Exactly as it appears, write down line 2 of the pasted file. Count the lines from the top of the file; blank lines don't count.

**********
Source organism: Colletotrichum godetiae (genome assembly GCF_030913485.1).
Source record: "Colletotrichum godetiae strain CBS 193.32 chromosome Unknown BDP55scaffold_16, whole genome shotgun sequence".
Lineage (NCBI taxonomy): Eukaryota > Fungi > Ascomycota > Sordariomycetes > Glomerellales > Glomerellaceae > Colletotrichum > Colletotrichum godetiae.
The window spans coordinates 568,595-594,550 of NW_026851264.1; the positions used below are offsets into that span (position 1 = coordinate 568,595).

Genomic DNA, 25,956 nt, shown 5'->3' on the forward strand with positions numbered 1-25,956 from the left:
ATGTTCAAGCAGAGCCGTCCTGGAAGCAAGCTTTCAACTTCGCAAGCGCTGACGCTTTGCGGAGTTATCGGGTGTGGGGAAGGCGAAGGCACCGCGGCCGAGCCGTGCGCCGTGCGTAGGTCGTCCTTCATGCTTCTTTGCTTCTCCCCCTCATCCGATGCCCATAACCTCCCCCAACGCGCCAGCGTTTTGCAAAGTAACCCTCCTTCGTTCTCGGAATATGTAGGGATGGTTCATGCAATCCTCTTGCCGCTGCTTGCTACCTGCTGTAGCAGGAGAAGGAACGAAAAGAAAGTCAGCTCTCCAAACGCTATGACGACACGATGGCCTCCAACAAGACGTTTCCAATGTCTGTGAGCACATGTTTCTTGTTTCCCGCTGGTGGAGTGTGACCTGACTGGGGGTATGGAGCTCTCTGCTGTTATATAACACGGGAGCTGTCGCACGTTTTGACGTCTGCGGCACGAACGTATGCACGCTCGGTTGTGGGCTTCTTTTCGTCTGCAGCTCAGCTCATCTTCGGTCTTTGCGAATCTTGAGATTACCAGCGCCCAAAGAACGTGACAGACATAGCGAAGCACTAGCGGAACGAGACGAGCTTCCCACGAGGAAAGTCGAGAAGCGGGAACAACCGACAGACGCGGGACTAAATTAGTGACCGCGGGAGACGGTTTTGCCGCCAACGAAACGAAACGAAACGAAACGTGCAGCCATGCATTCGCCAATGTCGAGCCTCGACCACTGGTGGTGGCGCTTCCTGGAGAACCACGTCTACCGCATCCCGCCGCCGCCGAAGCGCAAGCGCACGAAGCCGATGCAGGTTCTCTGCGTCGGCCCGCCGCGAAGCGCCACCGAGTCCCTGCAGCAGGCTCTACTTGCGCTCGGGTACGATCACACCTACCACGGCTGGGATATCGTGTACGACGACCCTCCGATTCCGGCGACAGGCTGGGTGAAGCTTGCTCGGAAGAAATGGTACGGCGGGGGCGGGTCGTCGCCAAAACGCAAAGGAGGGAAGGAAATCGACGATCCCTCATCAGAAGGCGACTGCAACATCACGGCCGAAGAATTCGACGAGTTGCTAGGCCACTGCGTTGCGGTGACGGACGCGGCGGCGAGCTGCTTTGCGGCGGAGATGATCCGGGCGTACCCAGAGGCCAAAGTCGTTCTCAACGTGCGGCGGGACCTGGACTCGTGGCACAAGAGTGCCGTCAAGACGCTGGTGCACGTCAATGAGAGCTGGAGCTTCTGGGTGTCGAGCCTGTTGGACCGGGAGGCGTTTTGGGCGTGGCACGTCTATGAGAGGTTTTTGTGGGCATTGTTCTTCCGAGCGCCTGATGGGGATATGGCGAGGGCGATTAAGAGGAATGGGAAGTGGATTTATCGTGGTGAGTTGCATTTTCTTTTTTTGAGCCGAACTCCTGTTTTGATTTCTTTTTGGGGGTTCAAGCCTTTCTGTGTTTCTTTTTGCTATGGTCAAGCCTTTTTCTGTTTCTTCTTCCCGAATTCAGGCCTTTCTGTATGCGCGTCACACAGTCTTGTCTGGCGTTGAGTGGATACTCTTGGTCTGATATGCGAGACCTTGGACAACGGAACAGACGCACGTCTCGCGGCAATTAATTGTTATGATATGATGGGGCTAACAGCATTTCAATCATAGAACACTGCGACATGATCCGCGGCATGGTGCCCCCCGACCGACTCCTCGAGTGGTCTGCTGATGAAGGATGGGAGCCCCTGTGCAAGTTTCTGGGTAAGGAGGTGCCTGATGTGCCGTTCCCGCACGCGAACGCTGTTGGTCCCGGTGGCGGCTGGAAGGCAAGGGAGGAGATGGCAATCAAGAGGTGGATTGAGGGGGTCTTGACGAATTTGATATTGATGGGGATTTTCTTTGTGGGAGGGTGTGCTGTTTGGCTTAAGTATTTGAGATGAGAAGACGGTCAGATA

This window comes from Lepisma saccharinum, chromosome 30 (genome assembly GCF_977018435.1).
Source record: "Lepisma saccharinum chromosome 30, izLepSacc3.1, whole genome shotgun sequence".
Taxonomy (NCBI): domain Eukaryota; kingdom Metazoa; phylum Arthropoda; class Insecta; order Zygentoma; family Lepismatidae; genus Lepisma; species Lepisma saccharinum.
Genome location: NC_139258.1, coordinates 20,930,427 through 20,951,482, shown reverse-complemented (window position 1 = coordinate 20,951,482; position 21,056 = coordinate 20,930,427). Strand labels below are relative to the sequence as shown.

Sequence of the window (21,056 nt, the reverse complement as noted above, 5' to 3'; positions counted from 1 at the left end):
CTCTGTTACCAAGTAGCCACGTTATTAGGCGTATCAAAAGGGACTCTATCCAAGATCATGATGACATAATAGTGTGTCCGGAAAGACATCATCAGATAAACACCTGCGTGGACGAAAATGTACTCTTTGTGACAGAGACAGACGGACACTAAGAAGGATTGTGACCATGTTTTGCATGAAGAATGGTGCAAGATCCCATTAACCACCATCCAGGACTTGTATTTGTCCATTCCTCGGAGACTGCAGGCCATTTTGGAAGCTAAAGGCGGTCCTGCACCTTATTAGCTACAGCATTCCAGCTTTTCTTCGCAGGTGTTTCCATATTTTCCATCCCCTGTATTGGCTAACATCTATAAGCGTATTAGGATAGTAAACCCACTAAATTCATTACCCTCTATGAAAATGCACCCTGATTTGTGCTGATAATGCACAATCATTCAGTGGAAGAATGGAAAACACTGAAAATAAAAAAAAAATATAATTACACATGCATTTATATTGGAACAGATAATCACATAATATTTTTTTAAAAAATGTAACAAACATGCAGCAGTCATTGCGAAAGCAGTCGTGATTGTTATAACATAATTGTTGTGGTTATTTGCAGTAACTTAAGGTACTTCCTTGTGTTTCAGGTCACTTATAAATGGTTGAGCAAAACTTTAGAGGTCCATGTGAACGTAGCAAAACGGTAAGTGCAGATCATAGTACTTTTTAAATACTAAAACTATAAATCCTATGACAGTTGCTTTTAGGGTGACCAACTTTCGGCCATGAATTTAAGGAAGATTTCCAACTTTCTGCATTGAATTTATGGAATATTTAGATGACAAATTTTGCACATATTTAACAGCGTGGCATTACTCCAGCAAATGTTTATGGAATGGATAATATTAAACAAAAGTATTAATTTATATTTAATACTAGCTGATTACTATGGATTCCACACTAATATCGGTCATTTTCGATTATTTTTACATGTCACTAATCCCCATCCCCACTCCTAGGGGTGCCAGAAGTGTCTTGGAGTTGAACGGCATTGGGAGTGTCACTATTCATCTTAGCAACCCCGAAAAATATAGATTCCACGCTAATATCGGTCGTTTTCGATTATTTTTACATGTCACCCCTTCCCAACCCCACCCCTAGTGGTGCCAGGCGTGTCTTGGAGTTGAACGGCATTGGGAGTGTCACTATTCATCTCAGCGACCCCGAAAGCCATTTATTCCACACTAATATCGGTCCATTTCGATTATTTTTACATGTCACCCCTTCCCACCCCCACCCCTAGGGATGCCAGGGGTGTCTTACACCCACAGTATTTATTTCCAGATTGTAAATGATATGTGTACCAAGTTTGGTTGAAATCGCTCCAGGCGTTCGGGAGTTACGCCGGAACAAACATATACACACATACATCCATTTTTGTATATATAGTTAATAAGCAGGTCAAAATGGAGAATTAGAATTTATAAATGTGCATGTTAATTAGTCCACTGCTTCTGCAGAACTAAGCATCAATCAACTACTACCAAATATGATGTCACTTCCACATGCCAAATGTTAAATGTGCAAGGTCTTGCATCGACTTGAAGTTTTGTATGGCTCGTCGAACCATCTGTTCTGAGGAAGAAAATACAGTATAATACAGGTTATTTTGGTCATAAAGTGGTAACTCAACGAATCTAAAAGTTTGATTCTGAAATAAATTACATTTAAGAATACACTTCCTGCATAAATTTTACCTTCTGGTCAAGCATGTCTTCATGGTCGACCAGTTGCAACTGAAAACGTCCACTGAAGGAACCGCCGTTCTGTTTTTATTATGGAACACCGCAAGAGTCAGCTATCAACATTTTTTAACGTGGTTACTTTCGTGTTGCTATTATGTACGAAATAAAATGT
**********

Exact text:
Source record: "Colletotrichum godetiae strain CBS 193.32 chromosome Unknown BDP55scaffold_16, whole genome shotgun sequence".